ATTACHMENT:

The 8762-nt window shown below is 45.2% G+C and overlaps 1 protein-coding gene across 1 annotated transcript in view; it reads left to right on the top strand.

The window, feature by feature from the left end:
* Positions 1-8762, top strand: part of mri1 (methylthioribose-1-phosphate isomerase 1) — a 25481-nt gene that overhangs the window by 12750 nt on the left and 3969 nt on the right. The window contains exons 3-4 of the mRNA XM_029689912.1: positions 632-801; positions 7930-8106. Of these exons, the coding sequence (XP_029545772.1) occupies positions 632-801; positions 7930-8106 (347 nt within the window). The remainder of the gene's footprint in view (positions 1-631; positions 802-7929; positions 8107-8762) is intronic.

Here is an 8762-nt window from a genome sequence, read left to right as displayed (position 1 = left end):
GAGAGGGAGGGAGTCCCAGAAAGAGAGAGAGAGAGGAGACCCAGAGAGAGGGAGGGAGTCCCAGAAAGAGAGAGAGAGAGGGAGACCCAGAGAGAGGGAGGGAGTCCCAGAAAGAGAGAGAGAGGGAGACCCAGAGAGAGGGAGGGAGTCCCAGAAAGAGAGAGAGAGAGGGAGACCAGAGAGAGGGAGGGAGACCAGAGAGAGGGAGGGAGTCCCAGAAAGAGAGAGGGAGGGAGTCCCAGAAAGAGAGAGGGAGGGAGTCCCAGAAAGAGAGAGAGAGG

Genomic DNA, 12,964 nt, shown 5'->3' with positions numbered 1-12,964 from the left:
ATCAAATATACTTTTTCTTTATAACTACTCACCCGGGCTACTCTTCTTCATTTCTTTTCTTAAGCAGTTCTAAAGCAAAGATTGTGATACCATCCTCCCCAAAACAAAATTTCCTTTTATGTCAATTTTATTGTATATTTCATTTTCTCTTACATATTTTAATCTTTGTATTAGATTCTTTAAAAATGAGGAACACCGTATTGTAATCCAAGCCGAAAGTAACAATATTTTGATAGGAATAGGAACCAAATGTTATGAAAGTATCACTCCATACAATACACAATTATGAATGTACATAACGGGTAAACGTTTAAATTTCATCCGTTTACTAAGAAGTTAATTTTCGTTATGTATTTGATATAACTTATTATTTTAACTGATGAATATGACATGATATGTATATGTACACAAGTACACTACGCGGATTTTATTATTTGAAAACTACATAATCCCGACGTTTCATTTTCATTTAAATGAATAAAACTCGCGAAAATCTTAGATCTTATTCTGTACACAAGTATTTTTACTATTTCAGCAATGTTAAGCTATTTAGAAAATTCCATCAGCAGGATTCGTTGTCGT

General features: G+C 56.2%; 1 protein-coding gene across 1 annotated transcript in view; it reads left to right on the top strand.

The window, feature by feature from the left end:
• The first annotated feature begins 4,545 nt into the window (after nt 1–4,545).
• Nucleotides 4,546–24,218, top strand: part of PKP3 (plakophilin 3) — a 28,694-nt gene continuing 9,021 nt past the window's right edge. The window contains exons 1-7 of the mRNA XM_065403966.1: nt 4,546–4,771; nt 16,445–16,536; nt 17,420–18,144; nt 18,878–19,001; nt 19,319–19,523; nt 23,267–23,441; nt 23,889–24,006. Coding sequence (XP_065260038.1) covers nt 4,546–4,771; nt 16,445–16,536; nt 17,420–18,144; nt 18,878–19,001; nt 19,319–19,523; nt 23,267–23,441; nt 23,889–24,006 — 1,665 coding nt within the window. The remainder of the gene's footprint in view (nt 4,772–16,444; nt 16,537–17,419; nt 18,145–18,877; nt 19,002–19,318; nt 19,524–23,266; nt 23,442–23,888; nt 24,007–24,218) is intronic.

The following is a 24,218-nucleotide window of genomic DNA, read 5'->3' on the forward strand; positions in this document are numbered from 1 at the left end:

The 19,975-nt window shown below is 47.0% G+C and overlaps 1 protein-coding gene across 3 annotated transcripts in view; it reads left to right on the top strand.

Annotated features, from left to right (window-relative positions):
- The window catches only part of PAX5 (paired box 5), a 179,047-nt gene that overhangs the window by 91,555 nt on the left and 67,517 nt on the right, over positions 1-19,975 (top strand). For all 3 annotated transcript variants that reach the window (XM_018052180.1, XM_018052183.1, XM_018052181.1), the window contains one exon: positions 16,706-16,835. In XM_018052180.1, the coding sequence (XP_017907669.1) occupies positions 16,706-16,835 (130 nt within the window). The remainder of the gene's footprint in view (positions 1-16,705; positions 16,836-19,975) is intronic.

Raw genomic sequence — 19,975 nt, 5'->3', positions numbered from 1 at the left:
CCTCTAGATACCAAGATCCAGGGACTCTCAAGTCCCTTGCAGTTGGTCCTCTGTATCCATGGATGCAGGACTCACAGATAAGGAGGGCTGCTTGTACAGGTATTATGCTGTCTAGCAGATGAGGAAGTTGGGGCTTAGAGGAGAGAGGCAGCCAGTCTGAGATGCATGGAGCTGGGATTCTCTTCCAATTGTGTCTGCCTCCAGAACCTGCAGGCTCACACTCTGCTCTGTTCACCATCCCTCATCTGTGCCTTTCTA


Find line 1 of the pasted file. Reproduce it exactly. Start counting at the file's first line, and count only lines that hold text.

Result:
The 8762-nt window shown below is 45.2% G+C and overlaps 1 protein-coding gene across 1 annotated transcript in view; it reads left to right on the top strand.